A place to share my knowledge and escapades in the world of web development.

Always remain a beginner

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I’ve been programming for about five years, almost entirely in JavaScript, three of which being professional. I’m an absolute beginner and I always will be. This is a good thing.

Why remain a beginner?

Because a beginner will never stop learning. A beginner must continually progress or they will stall in their learning, stalling brings with it unhappiness and resentment towards your current situation.

Beginners actively seek knowledge and cast away presumptions, even if they think they know all there is to know about a given technology.

Test private methods

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If you’ve barely passed the title and you’re already seething with violent rage: This post is for you. Like medicine that smells of battery acid, this’ll taste bad and potentially kill you but you’ll feel better for it in a few days. Let it settle in for a bit, mull it over.

Herein lies my argument for testing private methods within JavaScript (and potentially any other language that doesn’t have real privates, I’m looking at you, Python).

Graph from scratch

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James mentioned the other day that he was drinking tea “at a rate of 0.75 OC”, OC being the base speed at which I myself consume a mug of that wonderful brown liquid. A little flurry of tweets ensued which resulted in me kind of accepting a joke/challenge using a meme.

This post is mainly about plotting a graph with nothing but JavaScript and a canvas element, but it also gives me a chance to finally document my tea drinking habits for the world to gaze upon in wonder.

Grabbing elements from the DOM

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If, like me, you actually quite enjoy working with the vanilla DOM implementations, you may wonder how you’re actually supposed to find the elements in the first place. I’ve been using quite a nice technique for a while now that allows you to have hyphenated names in your HTML, but keep camel case in your JavaScript even though you’re searching for the elements en masse.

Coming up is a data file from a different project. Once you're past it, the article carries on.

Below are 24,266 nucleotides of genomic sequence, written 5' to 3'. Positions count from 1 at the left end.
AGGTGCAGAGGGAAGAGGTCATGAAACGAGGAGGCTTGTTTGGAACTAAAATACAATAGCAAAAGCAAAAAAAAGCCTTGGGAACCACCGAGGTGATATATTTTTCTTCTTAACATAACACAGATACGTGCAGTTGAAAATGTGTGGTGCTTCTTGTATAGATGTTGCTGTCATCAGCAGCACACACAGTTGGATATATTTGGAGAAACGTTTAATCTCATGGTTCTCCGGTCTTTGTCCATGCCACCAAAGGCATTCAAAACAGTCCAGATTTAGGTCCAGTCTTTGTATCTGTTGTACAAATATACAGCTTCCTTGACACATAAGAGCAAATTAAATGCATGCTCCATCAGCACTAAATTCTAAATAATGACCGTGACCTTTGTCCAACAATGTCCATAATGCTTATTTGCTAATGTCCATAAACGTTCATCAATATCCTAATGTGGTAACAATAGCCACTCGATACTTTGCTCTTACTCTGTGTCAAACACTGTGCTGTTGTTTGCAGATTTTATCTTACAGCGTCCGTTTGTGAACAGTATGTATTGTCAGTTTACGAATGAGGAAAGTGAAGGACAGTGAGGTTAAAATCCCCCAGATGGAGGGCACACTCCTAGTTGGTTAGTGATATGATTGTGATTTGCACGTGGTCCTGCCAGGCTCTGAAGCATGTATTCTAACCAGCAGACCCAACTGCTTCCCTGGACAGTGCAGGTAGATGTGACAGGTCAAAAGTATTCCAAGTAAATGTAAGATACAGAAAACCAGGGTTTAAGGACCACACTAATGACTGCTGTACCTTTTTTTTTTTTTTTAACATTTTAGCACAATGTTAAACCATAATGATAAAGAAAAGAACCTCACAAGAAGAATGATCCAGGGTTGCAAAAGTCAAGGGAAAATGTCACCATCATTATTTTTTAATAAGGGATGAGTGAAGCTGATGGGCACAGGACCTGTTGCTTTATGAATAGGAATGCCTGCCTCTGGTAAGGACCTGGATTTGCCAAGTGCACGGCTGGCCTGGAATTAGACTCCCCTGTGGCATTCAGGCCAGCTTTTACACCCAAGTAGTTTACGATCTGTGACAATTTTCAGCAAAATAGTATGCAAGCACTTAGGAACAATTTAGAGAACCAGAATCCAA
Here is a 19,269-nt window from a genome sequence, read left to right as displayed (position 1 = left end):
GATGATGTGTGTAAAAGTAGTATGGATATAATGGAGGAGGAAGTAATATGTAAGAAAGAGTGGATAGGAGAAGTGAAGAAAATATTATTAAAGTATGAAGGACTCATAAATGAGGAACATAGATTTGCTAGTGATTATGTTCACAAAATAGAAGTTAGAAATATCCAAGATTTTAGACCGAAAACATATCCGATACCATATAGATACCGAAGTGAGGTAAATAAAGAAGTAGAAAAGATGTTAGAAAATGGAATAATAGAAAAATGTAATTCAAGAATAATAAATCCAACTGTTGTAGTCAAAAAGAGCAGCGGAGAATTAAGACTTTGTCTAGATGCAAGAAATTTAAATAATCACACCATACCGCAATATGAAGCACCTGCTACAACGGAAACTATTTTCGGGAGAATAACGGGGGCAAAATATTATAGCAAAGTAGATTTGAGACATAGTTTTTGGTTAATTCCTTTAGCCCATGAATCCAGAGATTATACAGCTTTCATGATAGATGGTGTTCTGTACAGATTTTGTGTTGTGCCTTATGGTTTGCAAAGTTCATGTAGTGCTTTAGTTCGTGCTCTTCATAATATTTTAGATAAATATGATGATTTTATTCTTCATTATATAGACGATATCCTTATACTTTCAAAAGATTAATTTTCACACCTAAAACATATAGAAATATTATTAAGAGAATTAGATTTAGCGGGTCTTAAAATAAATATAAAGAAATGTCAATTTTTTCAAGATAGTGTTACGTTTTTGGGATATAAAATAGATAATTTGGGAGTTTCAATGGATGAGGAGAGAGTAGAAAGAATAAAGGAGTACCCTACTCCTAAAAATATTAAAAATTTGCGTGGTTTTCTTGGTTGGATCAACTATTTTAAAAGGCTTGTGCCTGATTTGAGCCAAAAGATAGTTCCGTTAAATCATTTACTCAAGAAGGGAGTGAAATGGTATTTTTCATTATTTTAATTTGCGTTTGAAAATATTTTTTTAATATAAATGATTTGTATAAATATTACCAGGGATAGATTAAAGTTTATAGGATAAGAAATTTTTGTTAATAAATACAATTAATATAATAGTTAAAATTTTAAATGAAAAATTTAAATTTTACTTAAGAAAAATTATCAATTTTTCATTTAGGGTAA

Do things that scare you

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No, I’m not advocating base jumping while defusing a bomb, that’s a different kind of scared. I’m talking about things like learning Haskell or tackling TDD for the first time. Things that you can’t or won’t use right now. Things that make you go “eh?”.

I’ve only started looking for things that I don’t like the sound of since I became worried about stalling as a programmer. I had this horrible looming feeling that I was good with JavaScript and the web, but not too much else.

Classless JavaScript - Continued

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This is a follow on from my previous post, Classless JavaScript. You might want to read, or at least skim, that first.

I’ve been having a think about all this classless JavaScript stuff, which is basically normal JavaScript without traditional constructors, and I’ve come up with a few ideas to refine it. The first of which being DRY (Don’t Repeat Yourself). I’m going to show you the things I thought of and a few working examples of this strange technique.